Making sense of a four letter word 'love'
[Book extract] True love can be healed. It reinvents itself. It revives.
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Love is an empty house you move into. Love isn’t always a good home. Homes have dark corners, awkward spaces and places you are just not willing to go to for reasons you cannot fathom. Homes can stay unfamiliar for years. So can love.
When we move in with love, it changes its colours.
In the beginning, we like love to look good. We assume that if we make it appear great, it will be great. When that doesn’t happen, it feels like a dark, heavy secret.
Love is a laggard. It doesn’t always turn up on stage according to the script. It goes missing, leaving the rest of the actors to improvise awkwardly.
Love doesn’t do its homework. Love procrastinates. Love goes off to pick up its phone in the middle of a conversation. Love sneaks a look at its mobile notifications, as soon as it sees you approaching. Love is an ungrateful, entitled brat.
Love likes togetherness. Love underestimates how much space it seeks. It needs bus rides and highways. It needs distance to sustain itself. It needs to breathe, to run, to go away, so it can return to safe embraces.
The truth is, love can be aloof. Love doesn’t always know how to be intimate. You may hug it and hold it tight, but it forgets that it needs to shift on the bench and make space for you. Your allegiance can stay one-sided for years. In our personal spaces, some of us are threatened by the love we feel. We resent the fact that we don’t feel love like we expected ourselves to. What is wrong with us?
Love means dealing with differences. Accepting contradictions. Learning to listen without relying on words.
In love, you become the keeper of each other’s memories. He will tell you about the uncle who bullied him – and then forget about it, leaving you to deal with the offensive man when he comes visiting. He will tell you about crushes and heartbreaks. You will tell him about the trees in your childhood home and the cake your mother used to bake on birthdays. Love is a repository of childhood stories.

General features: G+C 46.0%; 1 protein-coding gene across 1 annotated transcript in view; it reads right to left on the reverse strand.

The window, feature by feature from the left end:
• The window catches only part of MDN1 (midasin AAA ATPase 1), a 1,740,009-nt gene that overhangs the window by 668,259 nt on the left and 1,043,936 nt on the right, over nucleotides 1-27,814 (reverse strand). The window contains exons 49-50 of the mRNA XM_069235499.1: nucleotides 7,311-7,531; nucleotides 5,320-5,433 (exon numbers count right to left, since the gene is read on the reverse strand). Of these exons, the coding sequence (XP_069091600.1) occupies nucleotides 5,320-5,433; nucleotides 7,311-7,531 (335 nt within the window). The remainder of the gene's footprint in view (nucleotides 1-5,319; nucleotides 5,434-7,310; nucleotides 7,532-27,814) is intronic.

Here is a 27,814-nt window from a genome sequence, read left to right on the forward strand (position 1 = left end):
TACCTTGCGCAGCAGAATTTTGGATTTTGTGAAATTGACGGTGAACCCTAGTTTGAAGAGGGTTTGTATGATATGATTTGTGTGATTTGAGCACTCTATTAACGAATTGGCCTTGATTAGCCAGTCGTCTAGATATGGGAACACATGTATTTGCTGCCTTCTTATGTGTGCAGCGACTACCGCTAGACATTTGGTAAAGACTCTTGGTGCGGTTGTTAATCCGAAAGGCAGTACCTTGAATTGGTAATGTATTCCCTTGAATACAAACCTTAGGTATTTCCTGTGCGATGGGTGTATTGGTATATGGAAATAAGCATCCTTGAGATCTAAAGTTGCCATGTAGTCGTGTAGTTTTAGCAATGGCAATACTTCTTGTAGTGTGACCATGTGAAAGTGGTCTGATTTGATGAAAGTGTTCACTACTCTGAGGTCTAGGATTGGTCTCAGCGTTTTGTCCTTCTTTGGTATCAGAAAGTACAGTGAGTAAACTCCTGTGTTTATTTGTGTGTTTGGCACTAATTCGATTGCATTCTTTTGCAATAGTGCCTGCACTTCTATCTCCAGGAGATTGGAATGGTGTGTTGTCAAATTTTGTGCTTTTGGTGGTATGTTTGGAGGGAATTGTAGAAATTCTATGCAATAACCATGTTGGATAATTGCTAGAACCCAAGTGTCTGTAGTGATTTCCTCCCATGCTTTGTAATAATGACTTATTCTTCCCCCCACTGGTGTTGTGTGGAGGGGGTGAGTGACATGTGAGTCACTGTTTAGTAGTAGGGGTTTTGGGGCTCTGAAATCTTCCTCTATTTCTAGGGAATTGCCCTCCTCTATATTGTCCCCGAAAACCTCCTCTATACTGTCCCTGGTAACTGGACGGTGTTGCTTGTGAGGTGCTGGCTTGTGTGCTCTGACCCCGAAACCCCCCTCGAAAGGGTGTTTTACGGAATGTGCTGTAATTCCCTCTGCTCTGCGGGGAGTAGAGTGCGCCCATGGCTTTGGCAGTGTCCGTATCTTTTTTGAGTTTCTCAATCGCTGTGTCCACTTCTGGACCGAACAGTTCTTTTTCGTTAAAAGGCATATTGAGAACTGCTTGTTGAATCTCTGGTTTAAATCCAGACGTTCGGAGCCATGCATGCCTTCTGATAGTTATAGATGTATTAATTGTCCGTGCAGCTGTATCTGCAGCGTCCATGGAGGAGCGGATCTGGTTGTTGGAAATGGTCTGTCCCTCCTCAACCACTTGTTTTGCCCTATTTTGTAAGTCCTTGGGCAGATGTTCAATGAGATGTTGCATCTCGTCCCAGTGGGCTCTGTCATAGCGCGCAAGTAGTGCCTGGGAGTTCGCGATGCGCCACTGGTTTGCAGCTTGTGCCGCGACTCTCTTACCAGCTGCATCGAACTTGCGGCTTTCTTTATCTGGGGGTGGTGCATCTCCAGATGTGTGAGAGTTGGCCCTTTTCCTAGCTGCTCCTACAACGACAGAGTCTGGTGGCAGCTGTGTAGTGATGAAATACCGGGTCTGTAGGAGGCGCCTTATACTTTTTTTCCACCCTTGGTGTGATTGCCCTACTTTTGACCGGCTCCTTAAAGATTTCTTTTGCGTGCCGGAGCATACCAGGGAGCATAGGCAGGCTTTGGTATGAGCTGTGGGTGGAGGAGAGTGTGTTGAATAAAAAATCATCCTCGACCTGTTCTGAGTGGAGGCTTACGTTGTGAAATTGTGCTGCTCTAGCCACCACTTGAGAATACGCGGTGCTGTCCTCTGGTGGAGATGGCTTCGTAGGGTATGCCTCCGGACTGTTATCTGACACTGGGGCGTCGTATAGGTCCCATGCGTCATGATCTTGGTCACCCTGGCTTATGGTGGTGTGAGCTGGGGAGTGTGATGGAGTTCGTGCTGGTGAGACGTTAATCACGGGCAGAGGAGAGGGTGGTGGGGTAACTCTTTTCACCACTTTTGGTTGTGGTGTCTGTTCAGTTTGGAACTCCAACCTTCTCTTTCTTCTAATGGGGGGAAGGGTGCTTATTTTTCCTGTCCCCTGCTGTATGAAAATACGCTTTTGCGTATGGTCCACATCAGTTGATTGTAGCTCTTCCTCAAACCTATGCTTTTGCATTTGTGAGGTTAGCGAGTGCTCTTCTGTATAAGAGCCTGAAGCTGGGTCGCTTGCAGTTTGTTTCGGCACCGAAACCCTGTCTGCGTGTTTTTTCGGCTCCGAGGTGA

My Daughters’ Mum: Essays; Natasha Badhwar; Rs 273
One of you will be the dreamer. The other will be fantastic with logistics. One will assume charge of getting all the details right. The other will ask, "Why are we always late everywhere?" One of you will write deeply embarrassing Facebook posts. The other will be a WhatsApp enthusiast. One will thrive in clutter. The other will always wipe the bathroom floor dry. One of you will get along fine with plumbers, electricians, carpenters and subziwalas. The other will be an intolerable, ill-mannered, defensive, lazy fool. Both will frustrate each other. Love makes us weary.
One of you will be better at waking up the children kindly and tucking them into bed at night. It will take years to realise that roles can be switched. It’s quite simple.
You will develop a good-cop-bad-cop reputation without realising it. It will hurt when you discover that one of you is always viewed as hateful, while the other wears a halo.
Remember to reverse your positions in time. Don’t wait for the other’s permission.
In love, you will learn to ask each other for money – you will be angry and disappointed and afraid. One of you will have a healthier relationship than the other with finances. You may love money by spending it; he may love it by keeping it close. Money is the third party in your romance.
When in love, you will trust each other. When in love, you will be suspicious. This will stun you. Step back. Trust has to be earned. One of you will have trust issues.
In love, you will watch each other fight losing battles. You will want to rescue the other from obsessions. You will be judgemental. You will tear each other down. You will bask in reflected glory when the other wins. You will feel left out. Love makes us uncomfortable.
Love demands patience. He may be no good at being ill. He may get cranky and hyperactive, refusing to admit that all he needs is rest. He may have no clue about how to deal with you when you are ill. He will keep forgetting that you are in pain. Instead of being gentle, he will yell at you when he discovers the medicines you have stashed away, long after you were supposed to have taken them.
Your weakness triggers anxiety in the lover. It makes him feel vulnerable—and vulnerability must be stomped. A simple fever becomes a raging volcano rumbling beneath a household. You take it personally. How can you not?
Love takes years to get comfortable in its skin. Love has childhood issues.
Now, put everything back in a box and shake it till the bones rattle. The doctor recommends a good shake-up in her prescription for love.
The most significant phase of marriage and love is when the two of you become separate persons again – with your own rhythm, priorities, angst, pleasures and passions; with your separate dreams to fulfill. It is scary. You will wonder if the love is over.
True love wants the lover to be truly liberated. True love has abandonment anxiety. True love can be healed. It reinvents itself. It revives.
Love demands diversification. Love more, love others, love in new ways. Rediscover kissing in new places. Find new destinations for yourselves to keep your love alive.
Love is a decision – a choice you make again and again.
(Excerpted with publisher's permission.)